World Architecture Day is celebrated on the first Monday of October, a tradition that started in 1985 to encourage people “to reflect on the state of our towns and cities and the basic right of all to adequate shelter,” according to organizers with the International Union of Architects.
The day, intentional set to correspond with the United Nation’s World Habitat Day, also intends to emphasize people’s collective responsibility for the future of the human habitat, say organizers.
The theme of World Architecture Day 2021, which takes place Monday, Oct. 4, is “Clean environment for a healthy world.” The focus is to address housing, public spaces and global environmental issues in the wake of the coronavirus pandemic.
It seems fitting on World Architecture Day to reminisce about the classic and modern styles that changed Oregon.
From farmhouse and modern, to floating and tiny homes, here are the residential styles that made the most impact on how Oregonians are living today.
Century-old farmhouses made the most of timber, brick and other natural materials, whether collected nearby or brought by railcar in a kit. New homes borrow classic farmhouse characteristics of shiplap siding and the invented idea of interior barn doors.
Old farmhouses didn’t have towering fireplaces in giant great rooms either, but they did have kitchens large enough for everyone to gather near apron sinks and long counters, and a strong connection to the outdoors.
Today, wraparound porches are optional on new homes built on former fields and pastures.
Most people envision a Victorian-era house as a towering dwelling with bay windows, pointy roofs and a porch supported by columns that rise up toward fish-scale wood siding and other architectural adornments.
The multilevel homes are typically painted several colors to draw out the details, except in the “Scooby-Doo” Penny Black House in Portland Heights, which designer Stewart Horner dressed, top to bottom, in the color of soot.
Portland lost many structures built during the Victorian era, from 1837 to 1901 when Queen Victoria reigned over the United Kingdom. But century-old buildings still survive in styles we know as Queen Anne, Italianate and Eastlake Stick, among others.
A spacious, new form of multifamily dwellings, called “apartment houses,” showed up in Portland a year before the city’s biggest promotional campaign, the 1905 Lewis and Clark Centennial Exposition.
Millions of people lured by the months-long fair saw the newly spruced-up town and many decided to stay, causing an unprecedented need for housing.
Unlike flats or hotels, these long-term rentals had a parlor, kitchen and bathroom, and boasted the East Coast idea of luxury living in a classically designed building.
Women couldn’t vote yet but they were the first to sign leases to rent out apartments. A few even had the resources to build them.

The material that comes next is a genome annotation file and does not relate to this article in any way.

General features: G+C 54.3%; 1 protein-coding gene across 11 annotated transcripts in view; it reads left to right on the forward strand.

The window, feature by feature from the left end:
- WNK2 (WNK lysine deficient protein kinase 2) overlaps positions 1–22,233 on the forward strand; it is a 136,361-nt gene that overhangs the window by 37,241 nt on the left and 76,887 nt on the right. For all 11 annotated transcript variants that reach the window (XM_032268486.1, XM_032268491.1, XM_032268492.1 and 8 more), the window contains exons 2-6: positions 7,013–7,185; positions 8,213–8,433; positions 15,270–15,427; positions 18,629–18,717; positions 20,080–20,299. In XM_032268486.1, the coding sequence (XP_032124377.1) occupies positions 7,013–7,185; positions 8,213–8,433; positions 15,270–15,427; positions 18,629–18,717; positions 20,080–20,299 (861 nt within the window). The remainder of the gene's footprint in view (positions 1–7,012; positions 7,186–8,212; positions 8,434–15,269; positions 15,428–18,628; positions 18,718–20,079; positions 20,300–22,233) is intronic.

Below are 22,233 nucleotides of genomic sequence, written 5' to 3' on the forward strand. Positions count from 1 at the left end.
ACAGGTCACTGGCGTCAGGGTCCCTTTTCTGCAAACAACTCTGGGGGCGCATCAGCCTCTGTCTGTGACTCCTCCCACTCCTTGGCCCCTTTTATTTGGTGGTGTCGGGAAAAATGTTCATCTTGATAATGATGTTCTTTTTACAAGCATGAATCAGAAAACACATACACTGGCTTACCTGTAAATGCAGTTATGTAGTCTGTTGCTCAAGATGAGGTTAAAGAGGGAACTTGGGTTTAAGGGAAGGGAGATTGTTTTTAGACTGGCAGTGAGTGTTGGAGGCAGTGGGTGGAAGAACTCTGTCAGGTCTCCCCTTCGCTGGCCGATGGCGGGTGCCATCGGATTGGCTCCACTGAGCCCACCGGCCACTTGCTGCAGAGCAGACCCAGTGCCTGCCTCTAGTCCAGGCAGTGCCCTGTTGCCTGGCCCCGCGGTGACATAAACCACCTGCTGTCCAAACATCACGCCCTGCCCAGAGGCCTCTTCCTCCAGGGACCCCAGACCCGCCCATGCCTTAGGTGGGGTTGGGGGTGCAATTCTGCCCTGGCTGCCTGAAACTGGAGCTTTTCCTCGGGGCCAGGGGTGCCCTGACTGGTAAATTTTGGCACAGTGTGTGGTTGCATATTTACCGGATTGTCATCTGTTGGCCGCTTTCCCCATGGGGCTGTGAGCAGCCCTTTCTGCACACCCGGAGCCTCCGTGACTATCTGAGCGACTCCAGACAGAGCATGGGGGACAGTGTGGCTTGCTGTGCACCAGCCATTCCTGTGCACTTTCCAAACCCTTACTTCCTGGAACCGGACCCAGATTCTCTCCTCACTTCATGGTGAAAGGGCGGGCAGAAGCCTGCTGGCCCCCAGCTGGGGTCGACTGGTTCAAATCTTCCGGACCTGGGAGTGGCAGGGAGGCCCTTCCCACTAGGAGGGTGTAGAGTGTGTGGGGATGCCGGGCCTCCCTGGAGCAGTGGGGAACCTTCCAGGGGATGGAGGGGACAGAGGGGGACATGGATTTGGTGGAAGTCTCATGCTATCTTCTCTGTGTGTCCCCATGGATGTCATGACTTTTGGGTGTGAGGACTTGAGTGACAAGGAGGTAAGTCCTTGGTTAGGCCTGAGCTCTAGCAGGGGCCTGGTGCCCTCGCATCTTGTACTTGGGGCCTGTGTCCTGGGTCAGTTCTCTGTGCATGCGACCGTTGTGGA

Portland’s signature home style has to be the Craftsman, inspired by the anti-industrial Arts and Crafts movement and introduced for the 1905 Lewis and Clark Centennial Exposition.
The population explosion that followed the successful fair cemented demand for the sturdy dwellings fronted by covered porches and substantial columns.
Early developers trying to sell lots in Northwest Portland’s Willamette Heights hired architect Emil Schacht to design “modern” spec houses. A 1904 Oregonian story said a then-revolutionary Craftsman cost about $2,500 to build. Bungalow kits were $1,000.
Architects Pietro Belluschi and John Yeon are considered the pillars of Northwest Regional style, but there are others who progressed Frank Lloyd Wright’s principles of building to blend with the environment, to live with nature, not from it.
They employed native wood, rough stone and glass to achieve elegance.
Belluschi described his work as being freed from “artificial standards,” “architectural pretense” and “superficial culture.”
There’s a lot to love about the common ranch-style house. Most of the horizontal, ground-hugging ramblers built for middle-class families in the 1950s and 1960s boom years had hardwood floors, brick fireplaces and layouts that were easy to expand into the big, grassy backyard.
Nine out of 10 homes built for decades after WWII were a version of the architectural style inspired by California’s early haciendas. Suburban streets were dotted with single-story, split-level or daylight ranch-style houses, some with a breezeway to the carport or garage; all without fussy porches and patios to allow faster access to the outdoors.
Although architecture snobs sneer at the “granny ranch” or deride one as “just another ranchburger,” the appeal of a ranch reigns because it’s adaptable.
“Mad Men” dwellings captured the post-WWII era’s optimism and embraced revolutionary living with glass walls, seemingly invisible indoor-outdoor boundaries and Jet Age-styling.